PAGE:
The trend toward high-skills manufacturing began in the mid-1980s with innovative companies such as Corning, Motorola, and Xerox. They replaced rote assembly-line work with an industrial vision that requires skilled and nimble workers to think while they work. In the 1990s, what was once the industrial avant-garde is now mainstream as its practices spread across the manufacturing sector. Large, old-line companies finally are learning the lesson that investments in training boost productivity, often at less cost than capital investments. And as the big guys push suppliers and subcontractors on quality, price, and just-in-time delivery, even little shops such as Northeast Tool see high skills as essential for competition.

The result is an intensifying transformation of the American factory. The ranks of manufacturers that put a majority of their workers through different types of training have doubled or tripled in the past decade, according to surveys of large companies by the University of California's Center for Effective Organizations (chart). At the same time, the share of the country's 19 million factory workers with a year or two of college has jumped to 25% vs. 17% in 1985, according to the Bureau of Labor Statistics. An additional 19% have college diplomas today, up from 16% a decade ago. "There's a real rise in companies' willingness to invest in their workforces," says Pamela J. Tate, president of the Council for Adult & Experiential Learning, a Chicago consulting group.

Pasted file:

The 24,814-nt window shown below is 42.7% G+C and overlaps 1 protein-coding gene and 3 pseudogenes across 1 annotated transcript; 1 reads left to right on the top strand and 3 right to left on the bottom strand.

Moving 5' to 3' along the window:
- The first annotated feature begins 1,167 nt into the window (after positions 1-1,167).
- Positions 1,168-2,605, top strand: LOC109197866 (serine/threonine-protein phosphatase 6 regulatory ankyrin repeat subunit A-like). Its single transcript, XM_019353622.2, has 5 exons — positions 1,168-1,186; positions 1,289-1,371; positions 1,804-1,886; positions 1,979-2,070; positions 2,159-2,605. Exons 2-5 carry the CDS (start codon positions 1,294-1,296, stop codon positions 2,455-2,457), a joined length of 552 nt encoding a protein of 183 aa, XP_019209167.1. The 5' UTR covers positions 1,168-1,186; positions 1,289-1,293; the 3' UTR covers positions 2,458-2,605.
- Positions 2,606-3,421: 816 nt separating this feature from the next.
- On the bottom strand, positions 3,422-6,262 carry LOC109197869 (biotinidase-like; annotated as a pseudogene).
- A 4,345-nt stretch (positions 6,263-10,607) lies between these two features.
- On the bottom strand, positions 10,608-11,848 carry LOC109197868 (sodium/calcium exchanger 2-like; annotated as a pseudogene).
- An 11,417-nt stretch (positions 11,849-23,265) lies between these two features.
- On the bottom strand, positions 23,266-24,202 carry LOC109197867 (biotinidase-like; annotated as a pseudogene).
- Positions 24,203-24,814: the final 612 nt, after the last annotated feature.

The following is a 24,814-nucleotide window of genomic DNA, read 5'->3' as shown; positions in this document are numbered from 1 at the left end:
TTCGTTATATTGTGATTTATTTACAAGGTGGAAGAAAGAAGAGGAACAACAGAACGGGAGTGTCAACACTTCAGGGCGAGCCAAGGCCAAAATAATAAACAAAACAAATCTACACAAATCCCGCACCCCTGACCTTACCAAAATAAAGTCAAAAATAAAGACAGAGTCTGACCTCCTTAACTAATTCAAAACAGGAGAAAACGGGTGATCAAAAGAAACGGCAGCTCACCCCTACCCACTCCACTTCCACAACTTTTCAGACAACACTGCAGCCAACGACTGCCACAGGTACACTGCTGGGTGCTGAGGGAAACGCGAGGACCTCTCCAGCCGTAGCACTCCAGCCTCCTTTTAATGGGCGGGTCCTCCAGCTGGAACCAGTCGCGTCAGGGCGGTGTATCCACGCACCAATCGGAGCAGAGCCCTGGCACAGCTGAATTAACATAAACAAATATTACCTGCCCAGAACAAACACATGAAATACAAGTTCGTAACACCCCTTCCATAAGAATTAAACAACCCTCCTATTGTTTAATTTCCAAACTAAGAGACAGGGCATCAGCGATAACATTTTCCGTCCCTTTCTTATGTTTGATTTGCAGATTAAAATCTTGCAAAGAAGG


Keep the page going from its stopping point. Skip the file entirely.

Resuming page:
This investment, though, carries a none-too-subtle message for America's manufacturing workers: hone your skills or risk being left behind. U.S. workers are being pushed to raise their technical savvy to the level of the best Japanese and German workers. At the same time, many are being asked to develop leadership skills and to take a role in managing that's rare in the top-down structures found in Asia and Europe.

Indeed, the old formula of company loyalty, a strong back, and showing up on time no longer guarantees job security, or even a decent paycheck. Today, industrial workers will thrive only if they use their wits and keep adding to their skills base. It's a rich irony: Millions of Americans who headed for the factory because they didn't like school, among other reasons, are now faced with a career-long dose gf it. "It isn't whether you can hoist 100-pound sacks anymore," says Anthony Carnevale, a training expert at Educational Testing Service in Princeton, N.J. "Most of the work is mental."

Demanding as it is, the high-skills factory represents blue-collar America's best hope for retaining high wages in a world teeming with workers. Across the economy, in manufacturing and services alike, there has been a surge in demand for higher skills as employers reorganize work around new technologies and human capital-investments. Recently, the pressure for more capable workers has even begun to generate skills shortages in pockets around the country.